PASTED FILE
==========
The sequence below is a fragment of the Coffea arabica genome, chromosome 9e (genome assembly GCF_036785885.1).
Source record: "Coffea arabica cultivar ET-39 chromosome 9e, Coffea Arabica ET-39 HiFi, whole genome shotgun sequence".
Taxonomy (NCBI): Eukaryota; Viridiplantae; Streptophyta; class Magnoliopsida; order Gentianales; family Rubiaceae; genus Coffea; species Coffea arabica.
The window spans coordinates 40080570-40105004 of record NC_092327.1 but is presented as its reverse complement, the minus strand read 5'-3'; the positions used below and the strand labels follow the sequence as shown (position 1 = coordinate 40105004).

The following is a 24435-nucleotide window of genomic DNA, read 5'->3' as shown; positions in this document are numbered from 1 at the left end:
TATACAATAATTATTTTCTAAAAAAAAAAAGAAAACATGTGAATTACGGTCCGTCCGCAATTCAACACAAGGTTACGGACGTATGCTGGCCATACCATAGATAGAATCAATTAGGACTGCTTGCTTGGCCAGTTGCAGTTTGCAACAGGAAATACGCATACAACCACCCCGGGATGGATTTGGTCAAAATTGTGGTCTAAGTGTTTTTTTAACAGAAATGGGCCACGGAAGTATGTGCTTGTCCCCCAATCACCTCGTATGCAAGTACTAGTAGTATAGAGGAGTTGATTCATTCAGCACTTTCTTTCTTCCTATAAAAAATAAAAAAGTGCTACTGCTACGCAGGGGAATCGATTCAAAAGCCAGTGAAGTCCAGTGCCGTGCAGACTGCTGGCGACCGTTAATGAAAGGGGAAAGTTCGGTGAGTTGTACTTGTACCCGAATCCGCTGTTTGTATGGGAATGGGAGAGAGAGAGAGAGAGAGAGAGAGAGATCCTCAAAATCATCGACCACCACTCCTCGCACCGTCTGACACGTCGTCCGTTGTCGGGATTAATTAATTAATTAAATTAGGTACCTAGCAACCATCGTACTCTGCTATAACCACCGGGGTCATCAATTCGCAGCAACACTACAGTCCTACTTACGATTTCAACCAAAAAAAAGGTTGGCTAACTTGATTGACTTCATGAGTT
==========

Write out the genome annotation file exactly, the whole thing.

The sequence below is a fragment of the Coffea arabica genome, chromosome 9e (genome assembly GCF_036785885.1).
Source record: "Coffea arabica cultivar ET-39 chromosome 9e, Coffea Arabica ET-39 HiFi, whole genome shotgun sequence".
Taxonomy (NCBI): Eukaryota; Viridiplantae; Streptophyta; class Magnoliopsida; order Gentianales; family Rubiaceae; genus Coffea; species Coffea arabica.
The window spans coordinates 40080570-40105004 of record NC_092327.1 but is presented as its reverse complement, the minus strand read 5'-3'; the positions used below and the strand labels follow the sequence as shown (position 1 = coordinate 40105004).

The following is a 24435-nucleotide window of genomic DNA, read 5'->3' as shown; positions in this document are numbered from 1 at the left end:
TATACAATAATTATTTTCTAAAAAAAAAAAGAAAACATGTGAATTACGGTCCGTCCGCAATTCAACACAAGGTTACGGACGTATGCTGGCCATACCATAGATAGAATCAATTAGGACTGCTTGCTTGGCCAGTTGCAGTTTGCAACAGGAAATACGCATACAACCACCCCGGGATGGATTTGGTCAAAATTGTGGTCTAAGTGTTTTTTTAACAGAAATGGGCCACGGAAGTATGTGCTTGTCCCCCAATCACCTCGTATGCAAGTACTAGTAGTATAGAGGAGTTGATTCATTCAGCACTTTCTTTCTTCCTATAAAAAATAAAAAAGTGCTACTGCTACGCAGGGGAATCGATTCAAAAGCCAGTGAAGTCCAGTGCCGTGCAGACTGCTGGCGACCGTTAATGAAAGGGGAAAGTTCGGTGAGTTGTACTTGTACCCGAATCCGCTGTTTGTATGGGAATGGGAGAGAGAGAGAGAGAGAGAGAGAGAGATCCTCAAAATCATCGACCACCACTCCTCGCACCGTCTGACACGTCGTCCGTTGTCGGGATTAATTAATTAATTAAATTAGGTACCTAGCAACCATCGTACTCTGCTATAACCACCGGGGTCATCAATTCGCAGCAACACTACAGTCCTACTTACGATTTCAACCAAAAAAAAGGTTGGCTAACTTGATTGACTTCATGAGTT